Sentence Examples with the word tract

It originated in a proposal made to the committee of the Religious Tract Society, by the Rev. Thomas Charles of Bala, who found that his evangelistic and philanthropic labours in Wales were sorely hindered by the dearth of Welsh Bibles.

Mention may also be made of a treatise on orthography, of which a fragment (on Quantity) has been preserved; a tract on prosody; commentaries on Hephaestion and Dionysius Thrax; and grammatical notes on the Psalms.

The publication amongst Torricelli's Opera geometrica (Florence, 1644) of a tract on the properties of the cycloid involved him in a controversy with G.

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Lands north of the Naizar not belonging to the Afghan district of Lash Juwain may also be included in Outer Seistan; but it is unnecessary to make any distinction of the kind for the tract marked Hamun on the west, where it merges into the Persian frontier.

In some cases the branchial respiration a p pears to be insufficient, and the intestinal tract acts as an accessory breathing organ.

He published A History of Rationalism (1866); Hagenbach's Church History of the Eighteenth and Nineteenth Centuries (2 vols., 1869); von Oosterzee's John's Gospel: Apologetical Lectures (1869); Lange's Commentary on the Epistle to the Romans (1869); Martyrs to the Tract Cause: A Contribution to the History of the Reformation (1872), a translation and revision of Thelemann's Martyrer der Traktatsache (1864); Outlines of Bible History (1873); Outlines of Church History (1874); Life and Literature in the Fatherland (1875), brilliant sketches of Germany; a brief pamphlet, Our Theological Century (1877); Bibliotheca Theologica (1883), a compilation by his students, revised by G.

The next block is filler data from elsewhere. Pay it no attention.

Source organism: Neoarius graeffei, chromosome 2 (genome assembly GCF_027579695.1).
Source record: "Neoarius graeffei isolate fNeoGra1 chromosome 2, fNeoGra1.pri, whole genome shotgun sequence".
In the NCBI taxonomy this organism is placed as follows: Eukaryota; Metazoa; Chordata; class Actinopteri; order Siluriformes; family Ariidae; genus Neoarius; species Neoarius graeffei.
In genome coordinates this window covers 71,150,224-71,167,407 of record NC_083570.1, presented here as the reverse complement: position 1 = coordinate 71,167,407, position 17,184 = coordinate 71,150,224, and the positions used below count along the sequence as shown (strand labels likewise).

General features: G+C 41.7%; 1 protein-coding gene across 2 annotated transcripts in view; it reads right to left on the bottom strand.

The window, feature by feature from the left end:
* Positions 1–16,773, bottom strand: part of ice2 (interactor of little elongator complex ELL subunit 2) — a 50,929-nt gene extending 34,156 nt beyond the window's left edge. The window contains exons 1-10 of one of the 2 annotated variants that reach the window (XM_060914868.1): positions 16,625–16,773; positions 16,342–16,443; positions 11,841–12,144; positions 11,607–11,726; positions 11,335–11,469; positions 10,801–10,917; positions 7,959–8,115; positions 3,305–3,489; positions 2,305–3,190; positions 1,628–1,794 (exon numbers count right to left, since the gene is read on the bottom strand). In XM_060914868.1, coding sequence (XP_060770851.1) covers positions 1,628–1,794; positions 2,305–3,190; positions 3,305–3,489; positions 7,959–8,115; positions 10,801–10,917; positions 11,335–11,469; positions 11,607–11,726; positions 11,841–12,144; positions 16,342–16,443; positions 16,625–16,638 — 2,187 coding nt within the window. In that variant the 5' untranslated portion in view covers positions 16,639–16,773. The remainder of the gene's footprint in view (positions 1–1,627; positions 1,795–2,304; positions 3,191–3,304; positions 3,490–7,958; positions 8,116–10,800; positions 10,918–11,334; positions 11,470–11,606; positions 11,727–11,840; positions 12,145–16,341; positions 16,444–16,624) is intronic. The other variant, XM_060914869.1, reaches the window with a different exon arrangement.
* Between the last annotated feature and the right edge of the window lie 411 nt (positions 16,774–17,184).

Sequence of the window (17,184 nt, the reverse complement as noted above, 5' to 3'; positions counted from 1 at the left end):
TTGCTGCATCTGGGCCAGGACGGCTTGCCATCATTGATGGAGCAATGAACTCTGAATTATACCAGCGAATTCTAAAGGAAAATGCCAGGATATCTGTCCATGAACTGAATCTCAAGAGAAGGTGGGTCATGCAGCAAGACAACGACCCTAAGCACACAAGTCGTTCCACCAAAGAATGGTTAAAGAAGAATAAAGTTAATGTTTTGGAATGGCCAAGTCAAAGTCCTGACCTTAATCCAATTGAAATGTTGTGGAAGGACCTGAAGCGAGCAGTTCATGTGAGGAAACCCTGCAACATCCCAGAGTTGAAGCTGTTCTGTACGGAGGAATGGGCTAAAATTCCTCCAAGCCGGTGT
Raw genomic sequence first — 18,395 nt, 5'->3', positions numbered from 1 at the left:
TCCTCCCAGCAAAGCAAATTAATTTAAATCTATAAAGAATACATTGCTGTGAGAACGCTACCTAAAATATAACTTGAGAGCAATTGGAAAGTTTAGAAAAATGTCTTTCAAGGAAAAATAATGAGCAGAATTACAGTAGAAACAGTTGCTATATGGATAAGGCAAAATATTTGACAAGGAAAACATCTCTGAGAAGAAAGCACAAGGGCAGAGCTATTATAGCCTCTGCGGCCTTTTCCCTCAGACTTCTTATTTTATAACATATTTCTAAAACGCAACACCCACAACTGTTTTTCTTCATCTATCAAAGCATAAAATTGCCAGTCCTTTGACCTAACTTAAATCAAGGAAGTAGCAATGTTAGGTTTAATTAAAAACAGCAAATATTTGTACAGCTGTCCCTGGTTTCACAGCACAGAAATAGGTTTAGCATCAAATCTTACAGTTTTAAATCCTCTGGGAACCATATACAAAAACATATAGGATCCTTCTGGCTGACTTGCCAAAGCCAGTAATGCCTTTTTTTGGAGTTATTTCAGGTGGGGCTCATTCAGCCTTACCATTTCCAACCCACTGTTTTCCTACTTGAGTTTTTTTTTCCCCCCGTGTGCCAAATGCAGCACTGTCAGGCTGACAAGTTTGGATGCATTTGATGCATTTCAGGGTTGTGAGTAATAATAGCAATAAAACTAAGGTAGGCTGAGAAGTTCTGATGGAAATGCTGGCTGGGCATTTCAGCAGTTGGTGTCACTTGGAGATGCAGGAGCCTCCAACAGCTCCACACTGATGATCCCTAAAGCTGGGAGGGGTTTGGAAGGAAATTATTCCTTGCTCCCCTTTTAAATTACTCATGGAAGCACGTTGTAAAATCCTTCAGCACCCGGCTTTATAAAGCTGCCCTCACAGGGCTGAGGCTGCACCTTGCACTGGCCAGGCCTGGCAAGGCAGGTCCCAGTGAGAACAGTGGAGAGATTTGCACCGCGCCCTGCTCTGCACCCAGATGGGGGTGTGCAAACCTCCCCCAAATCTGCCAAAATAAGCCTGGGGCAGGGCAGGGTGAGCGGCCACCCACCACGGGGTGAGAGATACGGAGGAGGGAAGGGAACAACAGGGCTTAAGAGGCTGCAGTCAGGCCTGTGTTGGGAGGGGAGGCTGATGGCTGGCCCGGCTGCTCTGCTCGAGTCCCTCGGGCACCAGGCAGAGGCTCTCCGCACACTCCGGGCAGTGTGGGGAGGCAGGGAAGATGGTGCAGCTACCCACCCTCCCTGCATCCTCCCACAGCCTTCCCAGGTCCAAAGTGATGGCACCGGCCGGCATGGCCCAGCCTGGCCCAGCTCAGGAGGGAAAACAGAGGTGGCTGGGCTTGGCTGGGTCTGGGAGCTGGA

The larva is also armed anteriorly with a median piercing probe and a pair of sharp hooks by means of which it perforates the walls of the alimentary tract and makes its way into the body cavity, lungs or liver.

As early as 1634 a patent had been issued to Sir Edmund Plowden, appointing him governor over New Albion, a tract of land including the present states of New Jersey, Delaware, Maryland and Pennsylvania.

This is the most fertile tract in Greece, and at the present day produces oranges, citrons, almonds, figs, grapes and olives in great abundance and of excellent quality.

The Lower, with its abundant intercalated lavas and tuffs, extends continuously as a broad belt along the northern margin of the Central Plain, reappears in detached tracts along the southern border, is found again on the south side of the Uplands in Berwickshire and the Cheviot Hills, occupies a tract of Lorne (Oban and the vicinity) in Argyllshire, and on the north side of the Highlands underlies most of the low ground on both sides of the Moray Firth, stretches across Caithness and through nearly the whole of the Orkney Islands, and is prolonged into Shetland.